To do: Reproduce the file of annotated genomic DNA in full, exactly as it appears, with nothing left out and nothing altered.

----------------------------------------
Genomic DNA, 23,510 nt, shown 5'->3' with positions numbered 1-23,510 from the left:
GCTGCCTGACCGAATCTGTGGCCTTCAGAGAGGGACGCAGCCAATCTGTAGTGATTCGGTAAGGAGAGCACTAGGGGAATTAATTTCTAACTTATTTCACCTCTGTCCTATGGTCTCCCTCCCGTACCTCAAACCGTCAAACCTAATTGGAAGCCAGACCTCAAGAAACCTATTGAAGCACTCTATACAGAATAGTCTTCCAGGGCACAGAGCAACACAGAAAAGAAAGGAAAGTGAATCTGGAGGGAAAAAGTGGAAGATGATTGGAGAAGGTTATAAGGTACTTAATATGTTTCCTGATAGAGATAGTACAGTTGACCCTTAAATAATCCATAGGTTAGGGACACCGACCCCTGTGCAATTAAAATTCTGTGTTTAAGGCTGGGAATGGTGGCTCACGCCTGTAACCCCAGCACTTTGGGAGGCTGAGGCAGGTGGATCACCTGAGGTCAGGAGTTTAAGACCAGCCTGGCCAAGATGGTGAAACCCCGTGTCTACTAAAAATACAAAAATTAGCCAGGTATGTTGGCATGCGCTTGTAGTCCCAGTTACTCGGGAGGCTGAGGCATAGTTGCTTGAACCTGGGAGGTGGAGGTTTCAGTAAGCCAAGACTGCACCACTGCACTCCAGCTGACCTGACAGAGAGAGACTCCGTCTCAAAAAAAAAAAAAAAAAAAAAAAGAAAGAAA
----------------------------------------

Genomic DNA, 23,510 nt, shown 5'->3' with positions numbered 1-23,510 from the left:
GCTGCCTGACCGAATCTGTGGCCTTCAGAGAGGGACGCAGCCAATCTGTAGTGATTCGGTAAGGAGAGCACTAGGGGAATTAATTTCTAACTTATTTCACCTCTGTCCTATGGTCTCCCTCCCGTACCTCAAACCGTCAAACCTAATTGGAAGCCAGACCTCAAGAAACCTATTGAAGCACTCTATACAGAATAGTCTTCCAGGGCACAGAGCAACACAGAAAAGAAAGGAAAGTGAATCTGGAGGGAAAAAGTGGAAGATGATTGGAGAAGGTTATAAGGTACTTAATATGTTTCCTGATAGAGATAGTACAGTTGACCCTTAAATAATCCATAGGTTAGGGACACCGACCCCTGTGCAATTAAAATTCTGTGTTTAAGGCTGGGAATGGTGGCTCACGCCTGTAACCCCAGCACTTTGGGAGGCTGAGGCAGGTGGATCACCTGAGGTCAGGAGTTTAAGACCAGCCTGGCCAAGATGGTGAAACCCCGTGTCTACTAAAAATACAAAAATTAGCCAGGTATGTTGGCATGCGCTTGTAGTCCCAGTTACTCGGGAGGCTGAGGCATAGTTGCTTGAACCTGGGAGGTGGAGGTTTCAGTAAGCCAAGACTGCACCACTGCACTCCAGCTGACCTGACAGAGAGAGACTCCGTCTCAAAAAAAAAAAAAAAAAAAAAAAGAAAGAAA